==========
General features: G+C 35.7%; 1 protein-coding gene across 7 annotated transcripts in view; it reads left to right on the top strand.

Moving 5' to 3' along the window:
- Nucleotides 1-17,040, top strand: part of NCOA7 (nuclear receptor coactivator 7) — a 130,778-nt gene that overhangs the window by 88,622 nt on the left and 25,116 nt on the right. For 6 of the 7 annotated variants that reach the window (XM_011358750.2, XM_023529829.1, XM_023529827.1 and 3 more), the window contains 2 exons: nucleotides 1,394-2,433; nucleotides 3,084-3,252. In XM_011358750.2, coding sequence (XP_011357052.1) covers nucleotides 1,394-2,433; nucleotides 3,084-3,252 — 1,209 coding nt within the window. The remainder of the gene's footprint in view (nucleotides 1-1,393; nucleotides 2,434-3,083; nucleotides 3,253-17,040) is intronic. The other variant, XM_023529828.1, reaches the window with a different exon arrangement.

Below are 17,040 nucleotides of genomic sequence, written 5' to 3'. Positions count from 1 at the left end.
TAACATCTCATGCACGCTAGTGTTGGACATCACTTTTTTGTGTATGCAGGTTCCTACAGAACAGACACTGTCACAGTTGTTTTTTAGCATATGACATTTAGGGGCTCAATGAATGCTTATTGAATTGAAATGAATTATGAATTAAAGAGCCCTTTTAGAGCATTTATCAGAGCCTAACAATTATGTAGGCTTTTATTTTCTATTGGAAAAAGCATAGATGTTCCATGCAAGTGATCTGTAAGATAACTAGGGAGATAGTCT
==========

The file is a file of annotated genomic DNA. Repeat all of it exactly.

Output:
General features: G+C 35.7%; 1 protein-coding gene across 7 annotated transcripts in view; it reads left to right on the top strand.

Moving 5' to 3' along the window:
- Nucleotides 1-17,040, top strand: part of NCOA7 (nuclear receptor coactivator 7) — a 130,778-nt gene that overhangs the window by 88,622 nt on the left and 25,116 nt on the right. For 6 of the 7 annotated variants that reach the window (XM_011358750.2, XM_023529829.1, XM_023529827.1 and 3 more), the window contains 2 exons: nucleotides 1,394-2,433; nucleotides 3,084-3,252. In XM_011358750.2, coding sequence (XP_011357052.1) covers nucleotides 1,394-2,433; nucleotides 3,084-3,252 — 1,209 coding nt within the window. The remainder of the gene's footprint in view (nucleotides 1-1,393; nucleotides 2,434-3,083; nucleotides 3,253-17,040) is intronic. The other variant, XM_023529828.1, reaches the window with a different exon arrangement.

Below are 17,040 nucleotides of genomic sequence, written 5' to 3'. Positions count from 1 at the left end.
TAACATCTCATGCACGCTAGTGTTGGACATCACTTTTTTGTGTATGCAGGTTCCTACAGAACAGACACTGTCACAGTTGTTTTTTAGCATATGACATTTAGGGGCTCAATGAATGCTTATTGAATTGAAATGAATTATGAATTAAAGAGCCCTTTTAGAGCATTTATCAGAGCCTAACAATTATGTAGGCTTTTATTTTCTATTGGAAAAAGCATAGATGTTCCATGCAAGTGATCTGTAAGATAACTAGGGAGATAGTCT